New to Dexcom g5

We are new to Dexcom G5 after switching from Enlite. When is the best time to start a new sensor and when will it ask for the first and next 12 hour calibration? Trying to time things so she’s not up in the middle of the night doing a calibration.

Is it also correct that if you are having inaccuracies, to test up to 3 times within a 45 minute period and if it’s still wonky change the sensor site?

I have the Dexcom g4, but they are both oh so vary similar. Sometime the Dexcom will be inaccurate, but there is a 20-20 rule, when the blood sugar is 80 or under the dexcom should be within 20 points of 80, so between 60-100 if blood sugar is 80, if it is over 80 then the rule is 20%, so times 90x.2= 72-108 range, if it is not within either of these rules I just re-calibrate and wait for it to catch up. You can calibrate before the 12 hour time period if you need to change the calibration times also, I’ve done it before. I hope this helps!

First of all, welcome to Dexcom! It’s a truly remarkable product and has changed our lives. We too had the Enlite but just couldn’t get it to work right for us. We tried everything and so did Medtronic but it wasn’t happening. Our experience with Dex has been the complete opposite. We typically start our sensors at night, though we’ve started at all different times. One thing that’s great is that it doesn’t really seem to matter when we calibrate or even if we go longer than 12 hours, as long as we do so when our daughter’s numbers are fairly steady and we don’t have rising or falling arrows. The advice given above is great and we use that rule too. One big difference we’ve noticed is that with Enlite when the numbers were way off calibration often made things worse, whereas with Dexcom calibration almost always seems to right the ship. With Enlite it seemed like once the sensor was way off it couldn’t and wouldn’t come back, whereas with Dexcom it almost always does. One note of caution: the first 24 hours of a new sensor can be a bit wonky so just wait it out until it becomes more accurate, which it always has for us. Also, we are getting 2 weeks out of one sensor, which is awesome, and we absolutely love remote monitoring. I hope you guys love Dexcom as much as we do and it helps you as much as it has helped us.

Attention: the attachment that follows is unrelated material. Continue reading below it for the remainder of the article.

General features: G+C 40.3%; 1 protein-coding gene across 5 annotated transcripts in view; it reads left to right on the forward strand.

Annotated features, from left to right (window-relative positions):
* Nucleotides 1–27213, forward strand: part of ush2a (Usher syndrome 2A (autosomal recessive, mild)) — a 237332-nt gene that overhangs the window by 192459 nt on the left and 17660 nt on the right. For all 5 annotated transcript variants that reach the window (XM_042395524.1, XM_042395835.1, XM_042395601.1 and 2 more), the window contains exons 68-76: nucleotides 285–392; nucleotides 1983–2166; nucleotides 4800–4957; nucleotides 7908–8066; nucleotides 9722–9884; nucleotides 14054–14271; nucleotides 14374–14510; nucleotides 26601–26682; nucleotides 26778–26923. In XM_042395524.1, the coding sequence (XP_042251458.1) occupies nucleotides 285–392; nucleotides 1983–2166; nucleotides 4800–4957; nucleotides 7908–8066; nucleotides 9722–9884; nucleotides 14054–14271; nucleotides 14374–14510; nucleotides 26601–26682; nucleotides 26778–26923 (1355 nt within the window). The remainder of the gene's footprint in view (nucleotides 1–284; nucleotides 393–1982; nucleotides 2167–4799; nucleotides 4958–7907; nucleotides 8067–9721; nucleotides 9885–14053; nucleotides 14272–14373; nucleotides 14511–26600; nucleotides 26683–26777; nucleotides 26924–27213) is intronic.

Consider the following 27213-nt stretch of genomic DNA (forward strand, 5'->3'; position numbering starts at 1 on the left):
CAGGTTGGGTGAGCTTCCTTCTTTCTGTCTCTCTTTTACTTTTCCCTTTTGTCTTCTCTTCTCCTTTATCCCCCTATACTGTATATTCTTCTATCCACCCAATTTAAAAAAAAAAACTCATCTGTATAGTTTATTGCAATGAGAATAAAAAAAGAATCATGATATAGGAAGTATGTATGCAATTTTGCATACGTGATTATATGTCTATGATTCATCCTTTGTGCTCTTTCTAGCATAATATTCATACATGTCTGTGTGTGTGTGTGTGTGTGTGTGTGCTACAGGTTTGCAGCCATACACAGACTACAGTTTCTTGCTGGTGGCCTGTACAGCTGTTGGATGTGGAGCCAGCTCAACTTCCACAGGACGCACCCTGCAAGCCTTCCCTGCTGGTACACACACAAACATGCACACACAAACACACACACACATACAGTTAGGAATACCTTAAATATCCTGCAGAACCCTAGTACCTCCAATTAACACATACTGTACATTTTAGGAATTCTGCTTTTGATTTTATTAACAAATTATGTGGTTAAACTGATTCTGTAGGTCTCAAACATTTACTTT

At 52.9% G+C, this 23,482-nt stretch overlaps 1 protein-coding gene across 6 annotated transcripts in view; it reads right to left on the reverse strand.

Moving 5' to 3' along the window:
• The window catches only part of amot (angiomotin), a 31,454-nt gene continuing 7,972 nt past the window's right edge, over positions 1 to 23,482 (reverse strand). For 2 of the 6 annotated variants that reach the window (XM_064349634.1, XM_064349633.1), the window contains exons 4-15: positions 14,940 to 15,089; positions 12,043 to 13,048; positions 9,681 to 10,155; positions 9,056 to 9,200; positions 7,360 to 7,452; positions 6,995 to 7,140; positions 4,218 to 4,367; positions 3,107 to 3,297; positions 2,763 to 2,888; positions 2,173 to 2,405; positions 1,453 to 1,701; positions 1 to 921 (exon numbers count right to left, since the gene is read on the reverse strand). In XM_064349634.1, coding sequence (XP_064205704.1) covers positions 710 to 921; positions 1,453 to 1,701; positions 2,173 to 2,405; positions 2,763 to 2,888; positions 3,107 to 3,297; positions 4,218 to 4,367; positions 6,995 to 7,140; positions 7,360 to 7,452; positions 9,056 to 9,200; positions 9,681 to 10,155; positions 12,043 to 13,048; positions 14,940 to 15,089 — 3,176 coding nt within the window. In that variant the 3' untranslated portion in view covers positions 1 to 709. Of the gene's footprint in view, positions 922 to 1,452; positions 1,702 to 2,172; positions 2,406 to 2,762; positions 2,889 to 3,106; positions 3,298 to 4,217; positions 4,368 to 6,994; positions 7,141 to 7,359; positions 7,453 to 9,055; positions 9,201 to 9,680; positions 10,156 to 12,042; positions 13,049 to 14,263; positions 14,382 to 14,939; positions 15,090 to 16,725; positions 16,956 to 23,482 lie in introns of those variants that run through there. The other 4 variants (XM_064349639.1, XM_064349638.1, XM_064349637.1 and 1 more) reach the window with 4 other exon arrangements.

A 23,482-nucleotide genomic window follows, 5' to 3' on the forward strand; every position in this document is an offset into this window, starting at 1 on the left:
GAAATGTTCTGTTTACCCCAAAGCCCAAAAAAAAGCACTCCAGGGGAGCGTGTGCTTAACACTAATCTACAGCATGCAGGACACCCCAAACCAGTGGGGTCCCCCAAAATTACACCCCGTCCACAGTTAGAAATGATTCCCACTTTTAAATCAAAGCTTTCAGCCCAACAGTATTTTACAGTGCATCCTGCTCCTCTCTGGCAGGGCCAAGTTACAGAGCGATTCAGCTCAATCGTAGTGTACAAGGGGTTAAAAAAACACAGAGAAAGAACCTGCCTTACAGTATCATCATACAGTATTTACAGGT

Thank you cdmccook! I feel better about when to calibrate! I wouldn’t trade the past 4 days with Dexcom for a single second with Enlite again. I will take one wonky day with Dexcom, vs months of inaccuracies with Enlite, any day.

One big difference we’ve noticed is that with Enlite when the numbers were way off calibration often made things worse, whereas with Dexcom calibration almost always seems to right the ship. With Enlite it seemed like once the sensor was way off it couldn’t and wouldn’t come back, whereas with Dexcom it almost always does.

People tend to talk about “calibration” problems as though everything else in the CGM is always copasetic and the source of the problem somehow results from the calibrations. I suggest that’s probably not the case.

All that is happening when a CGM system calibrates is some type of rudimentary “curve fitting”. If the underlying system performance is stable and linear enough, then calibration will help improve the accuracy of the system. The problems arise when folks attempt to calibrate when the CGM system has gone wonky and the underlying data you are trying to “fit” your calibration values to is wobbling around for reasons which have nothing to do with what your BG happens to be.

I believe this is the primary reason both Medtronic and Dexcom tend to discourage “over calibrating”. They talk about calibration as an indirect means to an end. It is easier to focus on the calibration than to explain to people the more tedious underlying system details which could be wonking out.

In a nutshell if your BG is relatively stable but the raw output from your sensor is jumping around, then trying to get the system to “come back” by calibrating is never going to work.